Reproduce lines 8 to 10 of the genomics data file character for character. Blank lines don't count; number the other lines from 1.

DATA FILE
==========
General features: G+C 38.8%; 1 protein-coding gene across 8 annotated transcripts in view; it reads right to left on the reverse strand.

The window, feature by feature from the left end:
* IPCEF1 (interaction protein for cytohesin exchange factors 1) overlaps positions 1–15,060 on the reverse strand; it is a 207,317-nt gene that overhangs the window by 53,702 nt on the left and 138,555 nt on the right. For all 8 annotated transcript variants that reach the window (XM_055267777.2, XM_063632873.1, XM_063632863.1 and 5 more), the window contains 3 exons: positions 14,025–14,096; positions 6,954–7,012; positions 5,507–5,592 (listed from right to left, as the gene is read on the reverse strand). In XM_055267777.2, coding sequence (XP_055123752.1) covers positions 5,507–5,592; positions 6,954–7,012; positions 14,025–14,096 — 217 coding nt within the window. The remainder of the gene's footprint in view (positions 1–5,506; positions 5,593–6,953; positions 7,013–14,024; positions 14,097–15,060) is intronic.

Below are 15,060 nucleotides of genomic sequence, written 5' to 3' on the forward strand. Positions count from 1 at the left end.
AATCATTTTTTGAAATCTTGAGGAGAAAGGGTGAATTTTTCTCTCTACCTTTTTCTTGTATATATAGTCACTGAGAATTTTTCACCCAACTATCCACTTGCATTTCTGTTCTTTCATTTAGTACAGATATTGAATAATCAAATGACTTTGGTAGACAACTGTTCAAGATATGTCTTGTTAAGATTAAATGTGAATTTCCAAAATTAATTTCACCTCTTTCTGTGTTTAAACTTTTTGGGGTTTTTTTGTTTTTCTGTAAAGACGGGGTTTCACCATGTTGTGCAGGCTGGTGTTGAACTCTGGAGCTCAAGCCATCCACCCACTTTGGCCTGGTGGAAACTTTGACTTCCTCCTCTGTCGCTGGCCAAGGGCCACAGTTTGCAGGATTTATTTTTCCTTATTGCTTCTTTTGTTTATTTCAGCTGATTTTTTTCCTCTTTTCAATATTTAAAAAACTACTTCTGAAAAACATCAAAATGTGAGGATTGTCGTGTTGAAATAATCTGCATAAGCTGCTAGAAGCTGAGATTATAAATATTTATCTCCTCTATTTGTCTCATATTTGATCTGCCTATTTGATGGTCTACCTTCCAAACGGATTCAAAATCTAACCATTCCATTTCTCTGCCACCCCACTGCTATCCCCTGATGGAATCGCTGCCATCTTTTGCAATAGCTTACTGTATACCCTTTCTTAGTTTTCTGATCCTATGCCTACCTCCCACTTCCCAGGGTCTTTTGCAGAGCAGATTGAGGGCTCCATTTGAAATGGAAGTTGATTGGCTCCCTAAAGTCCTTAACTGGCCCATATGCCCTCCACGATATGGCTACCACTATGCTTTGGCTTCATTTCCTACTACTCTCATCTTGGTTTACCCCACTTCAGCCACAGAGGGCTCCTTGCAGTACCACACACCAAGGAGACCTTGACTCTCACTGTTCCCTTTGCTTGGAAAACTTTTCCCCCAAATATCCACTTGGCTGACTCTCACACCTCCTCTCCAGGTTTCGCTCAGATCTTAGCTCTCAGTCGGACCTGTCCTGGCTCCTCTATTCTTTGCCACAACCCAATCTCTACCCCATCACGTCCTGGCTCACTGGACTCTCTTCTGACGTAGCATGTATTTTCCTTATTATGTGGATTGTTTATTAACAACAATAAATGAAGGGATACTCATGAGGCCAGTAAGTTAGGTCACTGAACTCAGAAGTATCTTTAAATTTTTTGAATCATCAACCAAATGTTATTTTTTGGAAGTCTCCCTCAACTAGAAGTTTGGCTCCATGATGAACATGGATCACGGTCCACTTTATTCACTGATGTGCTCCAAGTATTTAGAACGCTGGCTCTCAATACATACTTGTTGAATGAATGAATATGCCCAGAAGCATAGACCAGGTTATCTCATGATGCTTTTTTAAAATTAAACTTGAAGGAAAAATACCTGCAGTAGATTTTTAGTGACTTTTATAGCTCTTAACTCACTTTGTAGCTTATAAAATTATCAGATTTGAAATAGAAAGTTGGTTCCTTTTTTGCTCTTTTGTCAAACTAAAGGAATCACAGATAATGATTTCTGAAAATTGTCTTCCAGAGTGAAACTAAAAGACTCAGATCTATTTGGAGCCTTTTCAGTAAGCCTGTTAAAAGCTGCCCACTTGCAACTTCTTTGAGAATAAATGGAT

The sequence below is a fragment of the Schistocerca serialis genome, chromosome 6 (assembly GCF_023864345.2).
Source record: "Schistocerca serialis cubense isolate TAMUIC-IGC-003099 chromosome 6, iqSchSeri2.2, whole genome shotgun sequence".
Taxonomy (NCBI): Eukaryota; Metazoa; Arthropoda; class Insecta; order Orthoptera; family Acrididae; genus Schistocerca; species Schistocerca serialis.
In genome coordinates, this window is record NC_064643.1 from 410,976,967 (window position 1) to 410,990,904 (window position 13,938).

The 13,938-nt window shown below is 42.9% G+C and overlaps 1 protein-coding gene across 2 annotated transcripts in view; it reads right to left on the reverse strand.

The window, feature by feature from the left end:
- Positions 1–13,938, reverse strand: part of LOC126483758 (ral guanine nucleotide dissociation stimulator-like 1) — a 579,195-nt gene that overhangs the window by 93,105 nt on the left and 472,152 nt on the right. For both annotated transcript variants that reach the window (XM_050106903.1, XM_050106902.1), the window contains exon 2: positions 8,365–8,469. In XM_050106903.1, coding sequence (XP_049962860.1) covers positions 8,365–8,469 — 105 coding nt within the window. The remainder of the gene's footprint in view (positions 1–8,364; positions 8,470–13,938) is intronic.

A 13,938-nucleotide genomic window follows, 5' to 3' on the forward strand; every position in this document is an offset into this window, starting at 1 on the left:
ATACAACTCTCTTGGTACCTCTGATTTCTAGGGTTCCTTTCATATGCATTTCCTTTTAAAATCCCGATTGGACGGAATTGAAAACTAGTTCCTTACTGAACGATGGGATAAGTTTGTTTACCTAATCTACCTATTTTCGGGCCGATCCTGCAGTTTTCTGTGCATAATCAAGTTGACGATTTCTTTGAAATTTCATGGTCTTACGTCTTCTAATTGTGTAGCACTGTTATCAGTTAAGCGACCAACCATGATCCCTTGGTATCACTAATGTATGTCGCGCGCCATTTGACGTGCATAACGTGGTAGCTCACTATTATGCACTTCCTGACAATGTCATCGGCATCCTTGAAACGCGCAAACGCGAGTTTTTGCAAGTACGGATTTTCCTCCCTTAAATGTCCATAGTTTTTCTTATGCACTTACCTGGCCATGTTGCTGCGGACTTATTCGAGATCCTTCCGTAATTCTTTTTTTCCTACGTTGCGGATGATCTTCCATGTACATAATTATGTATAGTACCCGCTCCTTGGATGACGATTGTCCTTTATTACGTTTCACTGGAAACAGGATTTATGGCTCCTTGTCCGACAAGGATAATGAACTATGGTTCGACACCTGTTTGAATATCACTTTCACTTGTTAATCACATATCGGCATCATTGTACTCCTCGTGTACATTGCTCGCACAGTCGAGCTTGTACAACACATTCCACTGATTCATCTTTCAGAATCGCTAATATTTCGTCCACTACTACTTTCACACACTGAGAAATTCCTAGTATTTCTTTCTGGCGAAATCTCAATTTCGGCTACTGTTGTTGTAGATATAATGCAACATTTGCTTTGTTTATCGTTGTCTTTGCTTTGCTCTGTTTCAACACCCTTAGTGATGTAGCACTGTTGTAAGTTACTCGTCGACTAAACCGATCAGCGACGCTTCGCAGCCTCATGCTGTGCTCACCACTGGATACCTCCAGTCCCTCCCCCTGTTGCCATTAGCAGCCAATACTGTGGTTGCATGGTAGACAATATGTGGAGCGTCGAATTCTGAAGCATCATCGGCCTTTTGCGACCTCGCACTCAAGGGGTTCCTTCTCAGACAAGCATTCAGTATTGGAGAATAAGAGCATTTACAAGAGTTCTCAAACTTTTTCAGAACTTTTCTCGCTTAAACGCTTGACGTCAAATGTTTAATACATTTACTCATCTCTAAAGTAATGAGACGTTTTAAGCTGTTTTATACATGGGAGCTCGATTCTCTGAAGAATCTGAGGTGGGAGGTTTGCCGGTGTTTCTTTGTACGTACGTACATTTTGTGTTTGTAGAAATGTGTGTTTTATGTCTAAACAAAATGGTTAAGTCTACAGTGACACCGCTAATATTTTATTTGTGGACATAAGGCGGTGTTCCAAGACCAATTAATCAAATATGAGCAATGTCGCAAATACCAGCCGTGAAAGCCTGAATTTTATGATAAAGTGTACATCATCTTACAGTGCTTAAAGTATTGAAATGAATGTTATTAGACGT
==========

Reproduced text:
Taxonomy (NCBI): Eukaryota; Metazoa; Arthropoda; class Insecta; order Orthoptera; family Acrididae; genus Schistocerca; species Schistocerca serialis.
In genome coordinates, this window is record NC_064643.1 from 410,976,967 (window position 1) to 410,990,904 (window position 13,938).

The 13,938-nt window shown below is 42.9% G+C and overlaps 1 protein-coding gene across 2 annotated transcripts in view; it reads right to left on the reverse strand.